Dragons hope to get most from Ludwick

He remembered Ludwick as affable, personable and social, which is one reason he’s happy the Reds standout will be starting a rehab assignment on Wednesday with the Dragons when they visit Lansing for the start of a three-game series. Ludwick will play all three games for Dayton as a designated hitter.

Ludwick separated his shoulder sliding into third base during opening day on April 1. Last season, his first as a Red, he hit .275 with 26 home runs and 80 RBIs batting clean-up. The result was Cincinnati making the playoffs and signing him to a multi-year contract.

“He’s a nice guy, loves to interact with people and loves the game,” Nieves said. “He isn’t the type of big-leaguer who is cold. He prefers to socialize with people and players love being around him.”

That makes him the perfect model for Nieves’ group of minor leaguers. Dayton’s proximity to Cincinnati means it’s a prime spot to get players on rehab assignments. Nieves tries to take advantage of every opportunity he can to have these players impress upon the Dragons what it takes to be a major-league baseball player.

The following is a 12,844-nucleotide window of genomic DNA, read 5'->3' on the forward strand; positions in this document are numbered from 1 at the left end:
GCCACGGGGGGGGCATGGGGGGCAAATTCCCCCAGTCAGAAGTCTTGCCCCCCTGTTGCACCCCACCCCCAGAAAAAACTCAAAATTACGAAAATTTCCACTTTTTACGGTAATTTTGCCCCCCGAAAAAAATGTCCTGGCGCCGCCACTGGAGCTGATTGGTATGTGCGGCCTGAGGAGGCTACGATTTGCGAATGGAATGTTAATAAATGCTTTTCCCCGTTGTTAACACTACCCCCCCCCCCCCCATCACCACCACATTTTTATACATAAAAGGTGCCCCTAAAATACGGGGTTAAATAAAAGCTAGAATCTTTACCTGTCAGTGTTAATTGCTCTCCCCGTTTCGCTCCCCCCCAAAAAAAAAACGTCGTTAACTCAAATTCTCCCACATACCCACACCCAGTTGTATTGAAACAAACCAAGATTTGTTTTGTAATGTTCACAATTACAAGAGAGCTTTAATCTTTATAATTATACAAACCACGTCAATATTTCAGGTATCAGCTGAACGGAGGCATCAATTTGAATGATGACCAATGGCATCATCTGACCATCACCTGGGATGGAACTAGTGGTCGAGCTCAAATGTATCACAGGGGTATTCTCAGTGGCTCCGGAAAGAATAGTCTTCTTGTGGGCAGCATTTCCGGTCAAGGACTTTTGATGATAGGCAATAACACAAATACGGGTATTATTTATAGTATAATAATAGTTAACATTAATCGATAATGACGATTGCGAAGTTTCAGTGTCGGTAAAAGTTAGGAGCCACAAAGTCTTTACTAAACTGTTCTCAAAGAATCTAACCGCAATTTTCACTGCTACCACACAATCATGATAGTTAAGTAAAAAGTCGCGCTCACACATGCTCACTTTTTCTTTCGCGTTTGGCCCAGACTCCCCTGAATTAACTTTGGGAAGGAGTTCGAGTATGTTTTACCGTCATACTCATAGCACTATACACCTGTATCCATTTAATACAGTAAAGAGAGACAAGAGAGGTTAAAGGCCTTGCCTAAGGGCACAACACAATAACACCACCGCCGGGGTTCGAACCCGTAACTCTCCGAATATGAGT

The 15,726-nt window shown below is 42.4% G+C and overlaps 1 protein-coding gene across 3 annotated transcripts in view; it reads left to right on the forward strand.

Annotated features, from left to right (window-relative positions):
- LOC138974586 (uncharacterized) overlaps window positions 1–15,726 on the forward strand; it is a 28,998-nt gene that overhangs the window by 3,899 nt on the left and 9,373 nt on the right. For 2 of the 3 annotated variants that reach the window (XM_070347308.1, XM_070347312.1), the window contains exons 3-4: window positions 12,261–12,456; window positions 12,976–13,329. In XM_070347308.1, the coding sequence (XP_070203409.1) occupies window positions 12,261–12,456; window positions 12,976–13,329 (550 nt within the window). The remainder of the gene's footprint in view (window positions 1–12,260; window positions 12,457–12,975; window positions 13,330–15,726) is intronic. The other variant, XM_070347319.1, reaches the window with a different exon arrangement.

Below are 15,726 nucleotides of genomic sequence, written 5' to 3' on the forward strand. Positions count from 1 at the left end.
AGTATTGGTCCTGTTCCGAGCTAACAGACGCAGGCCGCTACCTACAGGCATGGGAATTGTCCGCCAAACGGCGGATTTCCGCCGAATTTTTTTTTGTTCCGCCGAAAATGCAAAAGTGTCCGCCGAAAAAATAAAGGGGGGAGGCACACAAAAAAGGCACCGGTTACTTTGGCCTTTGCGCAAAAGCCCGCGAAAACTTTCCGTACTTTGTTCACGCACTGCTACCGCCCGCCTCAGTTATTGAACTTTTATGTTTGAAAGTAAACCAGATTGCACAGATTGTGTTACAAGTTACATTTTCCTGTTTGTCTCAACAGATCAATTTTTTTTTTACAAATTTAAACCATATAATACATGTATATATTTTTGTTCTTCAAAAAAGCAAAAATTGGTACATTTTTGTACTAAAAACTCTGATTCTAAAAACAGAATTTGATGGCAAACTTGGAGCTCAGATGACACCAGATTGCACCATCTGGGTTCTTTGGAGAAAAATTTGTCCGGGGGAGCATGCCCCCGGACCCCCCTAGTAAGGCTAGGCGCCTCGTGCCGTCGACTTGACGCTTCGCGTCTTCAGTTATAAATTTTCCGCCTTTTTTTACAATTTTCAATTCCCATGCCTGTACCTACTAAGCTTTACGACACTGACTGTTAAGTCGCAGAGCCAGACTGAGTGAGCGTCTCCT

“I try to take advantage of these guys,” Nieves said. “I’ll tell them about some of our kids, and see if they can approach them individually or in group meetings. Unless they were some phenom coming out of college, they’ve been in this exact situation.

“It gives our guys the chance to see these players are regular human beings, the difference is how they think about the game, how they prepare, their mental toughness and their consistency — that’s what got them to where they are.”

Vincej off DL: Dayton’s all-star shortstop, Zach Vincej, was activated from the disabled list Monday. Vincej suffered a strained abdomen on June 27. He has played in 70 games this year for Dayton, batting .280 with 25 RBIs. In his 17 games prior to injury, he hit .473 and was leading the Midwest League in batting average during the second half.

Vincej sat Monday’s game because the team wanted him to work a couple batting practice sessions before returning to the field, presumably on Wednesday when Dayton starts its series in Lansing.

“For me, shortstop is the toughest position in the infield,” Nieves said. “You need someone who is settled and familiar with it. Having him back may not minimalize some of the errors we’ve been having in the infield, but it’s a huge add because it stabilizes the position and he was batting well and he can hit behind runners.”

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